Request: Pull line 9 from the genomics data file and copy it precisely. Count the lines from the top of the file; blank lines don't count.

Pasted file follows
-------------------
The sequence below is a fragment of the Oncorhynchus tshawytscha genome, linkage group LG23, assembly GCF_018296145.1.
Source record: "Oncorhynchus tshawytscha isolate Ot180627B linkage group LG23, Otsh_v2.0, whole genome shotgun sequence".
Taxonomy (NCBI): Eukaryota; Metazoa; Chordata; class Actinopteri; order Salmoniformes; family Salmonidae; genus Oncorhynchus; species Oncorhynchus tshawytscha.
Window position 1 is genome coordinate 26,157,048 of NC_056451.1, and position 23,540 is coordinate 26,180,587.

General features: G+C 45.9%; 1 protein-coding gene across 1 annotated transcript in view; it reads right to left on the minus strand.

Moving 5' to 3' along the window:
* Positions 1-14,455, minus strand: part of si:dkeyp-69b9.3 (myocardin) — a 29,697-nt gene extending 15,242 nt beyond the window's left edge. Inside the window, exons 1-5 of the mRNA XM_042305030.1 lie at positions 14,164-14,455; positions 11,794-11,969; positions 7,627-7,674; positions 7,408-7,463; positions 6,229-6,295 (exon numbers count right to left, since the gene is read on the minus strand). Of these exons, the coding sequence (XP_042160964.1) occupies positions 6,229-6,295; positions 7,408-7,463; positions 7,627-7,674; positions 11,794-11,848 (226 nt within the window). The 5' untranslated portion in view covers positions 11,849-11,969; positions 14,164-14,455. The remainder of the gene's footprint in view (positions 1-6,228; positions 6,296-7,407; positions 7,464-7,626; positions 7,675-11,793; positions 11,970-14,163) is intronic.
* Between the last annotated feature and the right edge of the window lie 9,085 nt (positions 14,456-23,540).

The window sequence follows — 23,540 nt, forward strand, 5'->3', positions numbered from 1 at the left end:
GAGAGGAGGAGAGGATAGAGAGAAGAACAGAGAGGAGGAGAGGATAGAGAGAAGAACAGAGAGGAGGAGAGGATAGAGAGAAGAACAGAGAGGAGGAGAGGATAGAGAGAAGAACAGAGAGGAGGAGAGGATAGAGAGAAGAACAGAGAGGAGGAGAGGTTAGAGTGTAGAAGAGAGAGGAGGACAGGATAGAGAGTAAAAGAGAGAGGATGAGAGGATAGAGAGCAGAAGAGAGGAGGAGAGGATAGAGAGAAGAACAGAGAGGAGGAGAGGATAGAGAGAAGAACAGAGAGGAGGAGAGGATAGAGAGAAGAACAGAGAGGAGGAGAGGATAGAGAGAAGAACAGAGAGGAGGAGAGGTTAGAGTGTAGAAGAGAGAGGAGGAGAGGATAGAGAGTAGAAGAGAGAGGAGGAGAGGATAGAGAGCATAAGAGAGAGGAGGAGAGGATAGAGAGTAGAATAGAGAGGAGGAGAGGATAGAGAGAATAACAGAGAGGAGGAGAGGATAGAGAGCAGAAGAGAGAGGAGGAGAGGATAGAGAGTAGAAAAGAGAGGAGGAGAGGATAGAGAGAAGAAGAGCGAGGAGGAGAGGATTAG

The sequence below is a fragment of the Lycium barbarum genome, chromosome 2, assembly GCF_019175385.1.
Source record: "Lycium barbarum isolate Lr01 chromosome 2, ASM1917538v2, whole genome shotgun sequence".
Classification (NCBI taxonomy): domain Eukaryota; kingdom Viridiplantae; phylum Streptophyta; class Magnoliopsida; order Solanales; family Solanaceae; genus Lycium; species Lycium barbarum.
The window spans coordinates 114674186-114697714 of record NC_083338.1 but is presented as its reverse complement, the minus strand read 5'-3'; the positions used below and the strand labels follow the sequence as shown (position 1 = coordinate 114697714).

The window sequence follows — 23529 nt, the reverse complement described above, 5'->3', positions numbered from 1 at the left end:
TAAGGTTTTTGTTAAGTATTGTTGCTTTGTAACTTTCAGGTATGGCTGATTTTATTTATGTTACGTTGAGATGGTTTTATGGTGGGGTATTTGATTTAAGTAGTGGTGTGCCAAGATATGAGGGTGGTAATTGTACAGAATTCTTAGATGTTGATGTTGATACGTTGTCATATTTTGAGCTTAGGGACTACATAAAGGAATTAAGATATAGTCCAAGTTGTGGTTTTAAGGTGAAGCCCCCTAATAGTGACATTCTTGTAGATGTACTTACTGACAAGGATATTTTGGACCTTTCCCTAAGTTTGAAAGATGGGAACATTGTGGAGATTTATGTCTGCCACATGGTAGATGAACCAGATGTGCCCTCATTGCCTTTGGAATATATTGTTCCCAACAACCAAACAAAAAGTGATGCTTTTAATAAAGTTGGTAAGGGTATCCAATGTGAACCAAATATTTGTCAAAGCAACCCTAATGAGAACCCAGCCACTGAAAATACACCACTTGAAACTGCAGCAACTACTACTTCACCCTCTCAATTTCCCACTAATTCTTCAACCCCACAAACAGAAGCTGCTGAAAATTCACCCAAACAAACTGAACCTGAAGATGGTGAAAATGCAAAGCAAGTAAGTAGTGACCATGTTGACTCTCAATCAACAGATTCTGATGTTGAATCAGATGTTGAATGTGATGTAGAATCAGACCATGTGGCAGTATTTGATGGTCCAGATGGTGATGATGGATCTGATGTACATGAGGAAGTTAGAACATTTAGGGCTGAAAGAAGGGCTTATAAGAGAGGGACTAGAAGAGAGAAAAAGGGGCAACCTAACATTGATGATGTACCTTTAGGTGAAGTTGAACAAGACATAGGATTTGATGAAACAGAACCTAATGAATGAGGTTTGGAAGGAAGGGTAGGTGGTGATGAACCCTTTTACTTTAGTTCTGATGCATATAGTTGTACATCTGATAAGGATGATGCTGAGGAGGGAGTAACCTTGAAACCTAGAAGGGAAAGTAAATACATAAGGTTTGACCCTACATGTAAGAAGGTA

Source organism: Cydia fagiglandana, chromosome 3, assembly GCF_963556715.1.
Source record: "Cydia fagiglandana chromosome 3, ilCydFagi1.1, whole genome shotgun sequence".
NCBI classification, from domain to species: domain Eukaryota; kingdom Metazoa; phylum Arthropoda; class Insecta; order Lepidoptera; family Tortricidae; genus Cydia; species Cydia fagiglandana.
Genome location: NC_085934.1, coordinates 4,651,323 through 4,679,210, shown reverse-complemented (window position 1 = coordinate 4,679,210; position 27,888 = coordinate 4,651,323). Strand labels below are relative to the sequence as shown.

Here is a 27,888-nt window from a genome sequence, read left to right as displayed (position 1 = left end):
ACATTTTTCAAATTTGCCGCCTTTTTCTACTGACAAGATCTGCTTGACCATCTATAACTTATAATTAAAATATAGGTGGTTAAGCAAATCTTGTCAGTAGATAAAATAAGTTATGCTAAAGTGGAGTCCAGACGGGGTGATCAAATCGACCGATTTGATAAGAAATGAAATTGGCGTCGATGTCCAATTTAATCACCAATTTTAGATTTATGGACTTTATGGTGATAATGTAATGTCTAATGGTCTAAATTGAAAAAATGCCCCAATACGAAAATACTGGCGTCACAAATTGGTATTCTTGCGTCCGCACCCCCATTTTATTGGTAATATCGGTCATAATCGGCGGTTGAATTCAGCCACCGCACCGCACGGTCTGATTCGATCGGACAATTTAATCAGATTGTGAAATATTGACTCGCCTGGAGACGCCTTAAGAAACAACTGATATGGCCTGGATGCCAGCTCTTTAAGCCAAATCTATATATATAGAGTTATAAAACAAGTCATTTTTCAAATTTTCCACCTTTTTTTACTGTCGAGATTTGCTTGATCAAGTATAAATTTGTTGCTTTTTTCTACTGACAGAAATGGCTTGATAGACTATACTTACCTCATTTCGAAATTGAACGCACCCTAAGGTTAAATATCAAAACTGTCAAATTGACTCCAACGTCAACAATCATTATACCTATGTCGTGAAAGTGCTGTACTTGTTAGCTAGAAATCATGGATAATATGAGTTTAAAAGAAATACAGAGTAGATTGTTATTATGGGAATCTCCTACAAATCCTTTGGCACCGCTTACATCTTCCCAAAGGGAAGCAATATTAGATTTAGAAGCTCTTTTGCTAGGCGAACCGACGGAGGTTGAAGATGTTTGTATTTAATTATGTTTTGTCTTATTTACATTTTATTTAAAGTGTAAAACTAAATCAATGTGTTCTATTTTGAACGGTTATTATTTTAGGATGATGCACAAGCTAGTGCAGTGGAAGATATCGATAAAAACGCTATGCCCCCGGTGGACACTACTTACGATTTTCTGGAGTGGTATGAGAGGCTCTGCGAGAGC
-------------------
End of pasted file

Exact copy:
The window sequence follows — 23,540 nt, forward strand, 5'->3', positions numbered from 1 at the left end: